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Broken Water by Ripley Patton

From the day he is born, everything spills. Water gushes from me. It cannot be contained, nor will he. He puddles between my legs, wet and glossy, and every pot in the village cracks. Oil and water soak into the ground. My bleeding stops and my womb shrivels. But I have what I want.

Ursula the Midwife argues with the chief. Instead of being banished, we are put in an old hut outside the village.

The second day, I name him Broken Water. My milk dries up. He doesn’t cry. He doesn’t die. I feed him jerky. I let him chew on tubers, and milk-weed husk. And he thrives.

The well caves in and the river turns to dust. There is no rain, or hint of rain, or taste of rain, or whiff of rain.

The villagers decide to stone us.

In the night, Ursula comes and unties me. She hands me my boy. Ursula is old and parched. She has nothing to lose if the world turns to desert, but she doesn’t come with us. She watches us recede into the dark, brittle bush.

They let us stay ten days at the next village before they understand.

And the next village. And the next.

The boy grows up without kin or friend. Without a drop of liquid passing between his lips. I am his cactus mother. His camel. His oasis.

We run out of villages and come to the edge of a great sea. There is a glint in my boy’s eye I do not like. That night, as we sleep on the beach, the earth begins to shake. Rocks fall from the cliffs, and we are rattled from our arid dreams. The ground cracks open between us, and I look down into a pit of liquid fire rising up to eat me.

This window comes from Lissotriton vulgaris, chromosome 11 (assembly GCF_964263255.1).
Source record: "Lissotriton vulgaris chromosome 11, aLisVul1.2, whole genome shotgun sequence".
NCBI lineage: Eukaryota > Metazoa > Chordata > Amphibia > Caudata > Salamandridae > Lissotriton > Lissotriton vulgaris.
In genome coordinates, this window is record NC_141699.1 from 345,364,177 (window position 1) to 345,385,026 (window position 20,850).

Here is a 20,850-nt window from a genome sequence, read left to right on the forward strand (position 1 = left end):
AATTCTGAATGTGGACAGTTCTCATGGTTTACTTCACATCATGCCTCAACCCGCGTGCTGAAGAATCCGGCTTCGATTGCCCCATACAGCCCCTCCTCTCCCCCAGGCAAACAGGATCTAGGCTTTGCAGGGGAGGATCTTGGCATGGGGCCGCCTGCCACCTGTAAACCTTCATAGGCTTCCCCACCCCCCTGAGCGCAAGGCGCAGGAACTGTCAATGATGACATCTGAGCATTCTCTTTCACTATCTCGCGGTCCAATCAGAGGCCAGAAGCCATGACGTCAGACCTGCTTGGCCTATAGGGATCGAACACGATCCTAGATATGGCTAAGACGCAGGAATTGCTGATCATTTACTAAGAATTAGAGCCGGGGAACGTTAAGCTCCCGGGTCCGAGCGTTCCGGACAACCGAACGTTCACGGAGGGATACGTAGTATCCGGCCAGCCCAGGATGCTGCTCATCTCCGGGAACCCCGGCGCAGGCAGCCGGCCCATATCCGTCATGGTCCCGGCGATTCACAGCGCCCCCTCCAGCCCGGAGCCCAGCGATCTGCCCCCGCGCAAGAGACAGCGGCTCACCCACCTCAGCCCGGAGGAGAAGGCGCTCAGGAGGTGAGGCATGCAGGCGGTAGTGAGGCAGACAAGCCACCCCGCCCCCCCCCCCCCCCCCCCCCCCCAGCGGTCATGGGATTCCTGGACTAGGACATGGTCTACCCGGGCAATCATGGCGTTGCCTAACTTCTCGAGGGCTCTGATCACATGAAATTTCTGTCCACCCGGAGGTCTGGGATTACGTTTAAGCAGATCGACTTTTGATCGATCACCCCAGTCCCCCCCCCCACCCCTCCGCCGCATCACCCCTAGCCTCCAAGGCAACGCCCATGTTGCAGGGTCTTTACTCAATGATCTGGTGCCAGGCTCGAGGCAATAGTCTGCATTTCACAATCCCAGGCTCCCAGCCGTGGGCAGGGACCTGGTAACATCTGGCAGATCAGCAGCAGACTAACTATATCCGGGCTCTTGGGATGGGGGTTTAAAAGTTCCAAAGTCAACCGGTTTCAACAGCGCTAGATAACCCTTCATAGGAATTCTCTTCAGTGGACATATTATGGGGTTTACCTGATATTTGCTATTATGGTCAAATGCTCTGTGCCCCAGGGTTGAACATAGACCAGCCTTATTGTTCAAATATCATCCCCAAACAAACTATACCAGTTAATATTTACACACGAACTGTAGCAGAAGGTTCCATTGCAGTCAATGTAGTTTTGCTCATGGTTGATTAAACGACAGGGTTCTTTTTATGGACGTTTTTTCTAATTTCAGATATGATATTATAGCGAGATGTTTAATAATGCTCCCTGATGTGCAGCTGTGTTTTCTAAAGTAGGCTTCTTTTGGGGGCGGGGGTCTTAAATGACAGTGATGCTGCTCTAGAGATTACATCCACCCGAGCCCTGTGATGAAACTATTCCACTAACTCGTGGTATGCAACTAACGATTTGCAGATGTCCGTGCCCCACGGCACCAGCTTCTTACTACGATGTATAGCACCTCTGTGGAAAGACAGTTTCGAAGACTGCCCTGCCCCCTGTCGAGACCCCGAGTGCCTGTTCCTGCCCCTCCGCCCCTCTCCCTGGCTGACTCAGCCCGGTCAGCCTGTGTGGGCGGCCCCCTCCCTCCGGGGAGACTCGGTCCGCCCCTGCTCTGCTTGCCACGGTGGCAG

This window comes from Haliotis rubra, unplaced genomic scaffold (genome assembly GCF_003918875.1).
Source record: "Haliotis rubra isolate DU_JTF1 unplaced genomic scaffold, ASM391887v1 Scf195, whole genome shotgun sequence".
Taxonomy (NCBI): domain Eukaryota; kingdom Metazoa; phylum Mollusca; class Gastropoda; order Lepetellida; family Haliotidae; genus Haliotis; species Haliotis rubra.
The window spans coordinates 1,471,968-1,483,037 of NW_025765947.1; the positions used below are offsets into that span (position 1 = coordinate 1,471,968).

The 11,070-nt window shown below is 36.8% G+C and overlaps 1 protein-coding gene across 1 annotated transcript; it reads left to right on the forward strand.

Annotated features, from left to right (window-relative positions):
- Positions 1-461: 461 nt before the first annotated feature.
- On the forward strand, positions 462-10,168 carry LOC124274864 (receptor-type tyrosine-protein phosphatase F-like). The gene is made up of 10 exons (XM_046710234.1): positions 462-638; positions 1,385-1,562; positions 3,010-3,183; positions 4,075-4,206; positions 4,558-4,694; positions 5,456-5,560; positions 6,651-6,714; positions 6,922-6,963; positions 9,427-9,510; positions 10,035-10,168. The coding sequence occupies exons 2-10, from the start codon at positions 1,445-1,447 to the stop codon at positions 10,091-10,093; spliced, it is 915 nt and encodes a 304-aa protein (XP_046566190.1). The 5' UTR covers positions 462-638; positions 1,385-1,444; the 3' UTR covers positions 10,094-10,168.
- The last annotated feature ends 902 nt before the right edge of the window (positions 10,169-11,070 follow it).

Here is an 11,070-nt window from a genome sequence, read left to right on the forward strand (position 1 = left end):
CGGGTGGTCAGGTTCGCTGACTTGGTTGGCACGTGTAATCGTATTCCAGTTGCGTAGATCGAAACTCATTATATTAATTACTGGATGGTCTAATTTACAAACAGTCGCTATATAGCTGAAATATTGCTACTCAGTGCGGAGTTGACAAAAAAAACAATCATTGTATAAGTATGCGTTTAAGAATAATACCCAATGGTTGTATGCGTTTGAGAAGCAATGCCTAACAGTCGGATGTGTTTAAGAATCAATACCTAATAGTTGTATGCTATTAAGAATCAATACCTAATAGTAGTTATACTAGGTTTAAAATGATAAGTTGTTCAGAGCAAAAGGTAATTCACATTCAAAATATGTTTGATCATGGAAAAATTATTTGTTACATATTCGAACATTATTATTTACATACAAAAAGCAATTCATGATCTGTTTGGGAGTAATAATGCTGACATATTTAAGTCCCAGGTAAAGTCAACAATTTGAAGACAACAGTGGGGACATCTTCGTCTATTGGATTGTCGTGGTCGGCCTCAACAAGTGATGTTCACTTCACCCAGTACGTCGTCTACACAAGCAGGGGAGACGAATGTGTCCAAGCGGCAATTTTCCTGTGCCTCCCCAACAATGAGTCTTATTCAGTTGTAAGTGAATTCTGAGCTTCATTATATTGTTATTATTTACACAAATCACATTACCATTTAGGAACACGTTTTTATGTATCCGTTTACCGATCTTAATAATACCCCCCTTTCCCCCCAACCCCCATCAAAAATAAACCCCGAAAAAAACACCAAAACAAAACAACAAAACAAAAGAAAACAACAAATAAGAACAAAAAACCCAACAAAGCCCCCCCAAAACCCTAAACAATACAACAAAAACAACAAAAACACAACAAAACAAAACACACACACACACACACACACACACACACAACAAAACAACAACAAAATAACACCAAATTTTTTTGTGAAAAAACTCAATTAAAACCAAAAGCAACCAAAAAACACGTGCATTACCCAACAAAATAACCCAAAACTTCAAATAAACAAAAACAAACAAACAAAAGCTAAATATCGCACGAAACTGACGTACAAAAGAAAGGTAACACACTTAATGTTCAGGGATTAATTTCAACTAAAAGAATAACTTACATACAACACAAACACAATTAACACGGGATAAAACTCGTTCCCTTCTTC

But the world slurps its fiery tongue back. The gap remains, and the ocean rushes into it. Steam hisses, fire sputters, and the two negate each other.

When the fog clears, I can see my son standing across the chasm looking at me.

I call to him, but he shakes his head and walks away into the empty sea, fish flopping and gasping at his feet.

Three days later, I find a narrow place inland and jump the gap. I follow the crack until I find the beach, his trail, the no-more sea. What else have I to do? He is my life.

On the other side of the sea bed, there is a village. I hide myself and I watch my boy come out of a hut with a girl on his arm. They sit at the fire and she grills him a fish. He asks for something. She lifts a cup to his mouth, and he drinks, and his lips glisten.

He takes the cup from her hands and it breaks apart, water splashing over them, and they laugh.

Only then do I see my mistake.

The vessel always shatters.

But water never breaks.


Ripley Patton is an American happily living on the South Island of New Zealand where she writes short speculative fiction, flash and whatever else strikes her fancy. She is a three-time nominee of the Sir Julius Vogel Award, and her story “Corrigan’s Exchange” won an SJV for Best Short Story 2009. She is also the founder and President of SpecFicNZ, the national writers association for speculative fiction writers in and from New Zealand. Ripley is currently working on her first novel, a YA contemporary fantasy. To read more of her work check out her blog, or her website.

3 Comments leave one →
  1. 01/14/2011 07:28

    This is haunting. Well done.

  2. 08/07/2011 03:11

    Really enjoyed this story, especially the ending:

    “Only then do I see my mistake.

    The vessel always shatters.

    But water never breaks.”


  1. Ripley’s Flash in State of Imagination – Speculative Fiction Writers of New Zealand

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